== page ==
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Ticking off the small wins: A note from the editor

Indians have been forced to scale down and find their own ways of celebrating small wins quietly in this year of the pandemic

Representational image. (Reuters)
Representational image. (Reuters)

Whimsical and unusual jewellery has dominated runways and listicles on fashion trends for the year, with French fashion house Schiaparelli’s eccentric yet glamorous pieces, inspired by the surrealist movement of the 1920s and 1930s, leading the way. Jewellery designers in India have caught on to the trend but have put a minimalist spin on it, as our Style story for the week points out. India’s adaptation of it—retaining the elements of wonder while toning down the outlandishness—could be a metaphor for the way we learnt to live through a pandemic. We have been forced to scale down and find our own ways of celebrating small wins quietly. For now, the pandemic has curtailed our tendency towards over-celebration—weddings that can run to a week, including multiple solemnisation ceremonies to accommodate multicultural traditions, “wedding logos” that resemble coats of arms, and invitations that probably contributed to climate change in production, were fitted into a couple of hours on a screen, and first birthdays and class XII “marks parties” disappeared. But with a return to near-normal, plans to celebrate what was “missed out on” are being made again.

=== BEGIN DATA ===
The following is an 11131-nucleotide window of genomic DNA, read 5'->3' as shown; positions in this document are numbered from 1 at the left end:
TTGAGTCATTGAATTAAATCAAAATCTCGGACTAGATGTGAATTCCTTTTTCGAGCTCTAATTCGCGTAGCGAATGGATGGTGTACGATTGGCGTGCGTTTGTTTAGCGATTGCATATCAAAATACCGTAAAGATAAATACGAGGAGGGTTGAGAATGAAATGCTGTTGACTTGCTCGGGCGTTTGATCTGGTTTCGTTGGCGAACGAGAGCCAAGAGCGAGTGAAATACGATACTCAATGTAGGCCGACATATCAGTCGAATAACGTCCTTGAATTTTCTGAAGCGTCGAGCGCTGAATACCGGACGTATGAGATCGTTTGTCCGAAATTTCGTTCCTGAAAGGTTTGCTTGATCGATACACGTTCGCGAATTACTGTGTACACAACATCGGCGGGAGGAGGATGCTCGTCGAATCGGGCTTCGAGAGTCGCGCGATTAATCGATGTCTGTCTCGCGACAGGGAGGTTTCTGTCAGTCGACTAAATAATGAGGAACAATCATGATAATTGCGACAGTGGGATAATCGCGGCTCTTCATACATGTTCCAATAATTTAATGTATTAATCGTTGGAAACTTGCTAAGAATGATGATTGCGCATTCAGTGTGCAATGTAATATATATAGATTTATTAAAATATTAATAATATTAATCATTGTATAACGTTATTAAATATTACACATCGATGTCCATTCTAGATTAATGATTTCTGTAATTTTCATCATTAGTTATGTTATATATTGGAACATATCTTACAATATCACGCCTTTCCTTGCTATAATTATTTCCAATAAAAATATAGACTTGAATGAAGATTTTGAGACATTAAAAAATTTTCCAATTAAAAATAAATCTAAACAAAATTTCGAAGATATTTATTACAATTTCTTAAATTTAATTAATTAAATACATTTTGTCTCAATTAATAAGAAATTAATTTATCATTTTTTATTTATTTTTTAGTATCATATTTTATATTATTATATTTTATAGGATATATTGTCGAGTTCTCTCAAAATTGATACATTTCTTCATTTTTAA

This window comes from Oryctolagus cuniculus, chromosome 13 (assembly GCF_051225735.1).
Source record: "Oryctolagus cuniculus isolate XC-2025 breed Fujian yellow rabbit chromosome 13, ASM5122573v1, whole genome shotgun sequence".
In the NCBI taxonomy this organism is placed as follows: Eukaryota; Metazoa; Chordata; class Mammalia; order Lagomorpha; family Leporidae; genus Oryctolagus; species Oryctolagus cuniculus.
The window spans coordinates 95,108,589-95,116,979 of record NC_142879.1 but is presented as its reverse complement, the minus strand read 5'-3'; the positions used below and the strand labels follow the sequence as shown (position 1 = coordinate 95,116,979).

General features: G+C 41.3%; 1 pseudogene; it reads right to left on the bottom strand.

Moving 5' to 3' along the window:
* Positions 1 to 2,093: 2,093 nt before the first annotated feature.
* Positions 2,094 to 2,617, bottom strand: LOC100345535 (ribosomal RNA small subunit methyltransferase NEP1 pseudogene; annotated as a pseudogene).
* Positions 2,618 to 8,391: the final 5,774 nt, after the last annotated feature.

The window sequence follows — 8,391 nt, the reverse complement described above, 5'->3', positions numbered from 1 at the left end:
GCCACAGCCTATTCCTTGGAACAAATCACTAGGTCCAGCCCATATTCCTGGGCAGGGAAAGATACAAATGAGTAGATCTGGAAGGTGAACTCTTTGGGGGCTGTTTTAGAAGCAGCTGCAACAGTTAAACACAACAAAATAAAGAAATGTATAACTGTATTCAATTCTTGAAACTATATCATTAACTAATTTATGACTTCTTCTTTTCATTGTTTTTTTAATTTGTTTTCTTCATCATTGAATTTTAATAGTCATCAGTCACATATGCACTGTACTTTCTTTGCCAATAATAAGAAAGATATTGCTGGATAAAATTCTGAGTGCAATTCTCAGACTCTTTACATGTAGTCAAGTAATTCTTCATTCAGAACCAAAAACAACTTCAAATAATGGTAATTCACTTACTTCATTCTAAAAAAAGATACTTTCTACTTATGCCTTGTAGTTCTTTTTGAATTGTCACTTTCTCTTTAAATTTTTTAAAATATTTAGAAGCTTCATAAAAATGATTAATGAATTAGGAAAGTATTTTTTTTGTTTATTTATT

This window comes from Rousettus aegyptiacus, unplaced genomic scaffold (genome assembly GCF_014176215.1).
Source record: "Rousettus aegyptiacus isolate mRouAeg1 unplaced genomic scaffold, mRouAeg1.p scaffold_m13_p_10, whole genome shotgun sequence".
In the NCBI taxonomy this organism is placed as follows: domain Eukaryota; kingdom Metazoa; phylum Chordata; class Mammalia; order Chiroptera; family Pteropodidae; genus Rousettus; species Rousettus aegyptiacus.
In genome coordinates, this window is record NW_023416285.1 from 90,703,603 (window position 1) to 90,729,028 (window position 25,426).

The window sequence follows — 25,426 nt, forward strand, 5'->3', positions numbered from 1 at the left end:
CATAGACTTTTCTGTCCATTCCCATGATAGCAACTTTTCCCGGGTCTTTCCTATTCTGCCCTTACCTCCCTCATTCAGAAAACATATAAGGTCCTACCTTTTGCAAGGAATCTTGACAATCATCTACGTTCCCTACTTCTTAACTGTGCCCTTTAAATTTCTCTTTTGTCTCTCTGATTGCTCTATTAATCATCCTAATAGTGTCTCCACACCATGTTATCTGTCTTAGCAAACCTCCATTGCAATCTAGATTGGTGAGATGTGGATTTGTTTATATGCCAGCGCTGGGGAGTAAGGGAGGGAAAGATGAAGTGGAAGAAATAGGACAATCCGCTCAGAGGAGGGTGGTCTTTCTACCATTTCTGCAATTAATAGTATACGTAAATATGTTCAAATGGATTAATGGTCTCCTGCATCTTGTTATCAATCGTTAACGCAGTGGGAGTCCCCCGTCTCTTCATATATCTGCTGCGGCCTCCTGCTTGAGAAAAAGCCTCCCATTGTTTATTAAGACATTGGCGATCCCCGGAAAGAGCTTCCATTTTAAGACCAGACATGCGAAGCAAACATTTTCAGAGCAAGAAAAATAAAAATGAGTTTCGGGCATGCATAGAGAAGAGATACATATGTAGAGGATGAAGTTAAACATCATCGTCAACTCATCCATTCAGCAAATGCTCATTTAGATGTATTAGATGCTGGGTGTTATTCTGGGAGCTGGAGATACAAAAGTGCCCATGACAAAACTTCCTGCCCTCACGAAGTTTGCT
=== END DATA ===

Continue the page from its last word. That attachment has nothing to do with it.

While planning last week’s cover for Diwali, we asked ourselves why we celebrate—and what celebration means during a pandemic. That brought us to this week’s cover story on how people marked life milestones, like starting a first job or the birth of a child, this year. At its simplest, of course, celebrations like these are a reason to ask everyone to get together and have a party, but at a deeper level they allow us to commemorate achievements, share, feel gratitude, and move on to discover and have new experiences. Celebration can also be about remembering one’s roots while highlighting assimilation—as indicated by our story on Diwali among diaspora communities in Guyana, Fiji and other countries, which Indian indentured labourers made home. What we celebrate and how may vary but our need to appreciate and feel appreciated is near universal, and that’s probably why we celebrate.

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Write to the Lounge editor shalini.umachandran@htlive.com @shalinimb

  • FIRST PUBLISHED
    14.11.2020 | 10:22 AM IST

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